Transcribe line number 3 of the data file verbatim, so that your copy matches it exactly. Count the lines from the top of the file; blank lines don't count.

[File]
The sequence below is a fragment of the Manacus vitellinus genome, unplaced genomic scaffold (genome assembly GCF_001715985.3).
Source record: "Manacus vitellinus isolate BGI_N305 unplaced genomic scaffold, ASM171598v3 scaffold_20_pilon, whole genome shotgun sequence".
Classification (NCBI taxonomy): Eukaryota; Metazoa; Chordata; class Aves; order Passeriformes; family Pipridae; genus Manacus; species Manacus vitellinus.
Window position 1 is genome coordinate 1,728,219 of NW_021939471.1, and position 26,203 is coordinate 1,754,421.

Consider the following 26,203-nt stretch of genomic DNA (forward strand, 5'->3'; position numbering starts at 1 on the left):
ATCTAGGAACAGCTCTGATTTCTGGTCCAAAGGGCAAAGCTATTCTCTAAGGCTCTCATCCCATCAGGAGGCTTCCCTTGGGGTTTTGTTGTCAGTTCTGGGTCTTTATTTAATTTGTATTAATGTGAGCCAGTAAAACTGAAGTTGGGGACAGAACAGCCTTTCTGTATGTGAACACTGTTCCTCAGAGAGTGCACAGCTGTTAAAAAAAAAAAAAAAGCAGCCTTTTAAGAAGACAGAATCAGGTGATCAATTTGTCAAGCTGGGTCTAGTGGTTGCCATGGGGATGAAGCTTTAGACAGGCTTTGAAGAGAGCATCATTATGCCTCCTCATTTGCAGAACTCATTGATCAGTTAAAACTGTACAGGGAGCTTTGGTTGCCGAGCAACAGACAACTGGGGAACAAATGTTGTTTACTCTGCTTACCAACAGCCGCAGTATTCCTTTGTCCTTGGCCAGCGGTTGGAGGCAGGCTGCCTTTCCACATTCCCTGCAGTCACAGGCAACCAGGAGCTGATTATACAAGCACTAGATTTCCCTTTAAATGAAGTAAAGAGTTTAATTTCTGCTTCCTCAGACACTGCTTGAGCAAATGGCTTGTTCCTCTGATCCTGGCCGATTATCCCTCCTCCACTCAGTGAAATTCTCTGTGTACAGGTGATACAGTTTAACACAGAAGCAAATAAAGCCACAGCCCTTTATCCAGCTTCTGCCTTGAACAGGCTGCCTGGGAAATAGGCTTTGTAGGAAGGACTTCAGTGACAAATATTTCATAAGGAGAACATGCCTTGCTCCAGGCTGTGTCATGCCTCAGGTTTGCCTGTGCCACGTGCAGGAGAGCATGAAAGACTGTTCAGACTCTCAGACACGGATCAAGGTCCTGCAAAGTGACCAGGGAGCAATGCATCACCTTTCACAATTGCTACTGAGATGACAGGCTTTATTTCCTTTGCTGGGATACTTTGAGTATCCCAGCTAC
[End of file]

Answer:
Classification (NCBI taxonomy): Eukaryota; Metazoa; Chordata; class Aves; order Passeriformes; family Pipridae; genus Manacus; species Manacus vitellinus.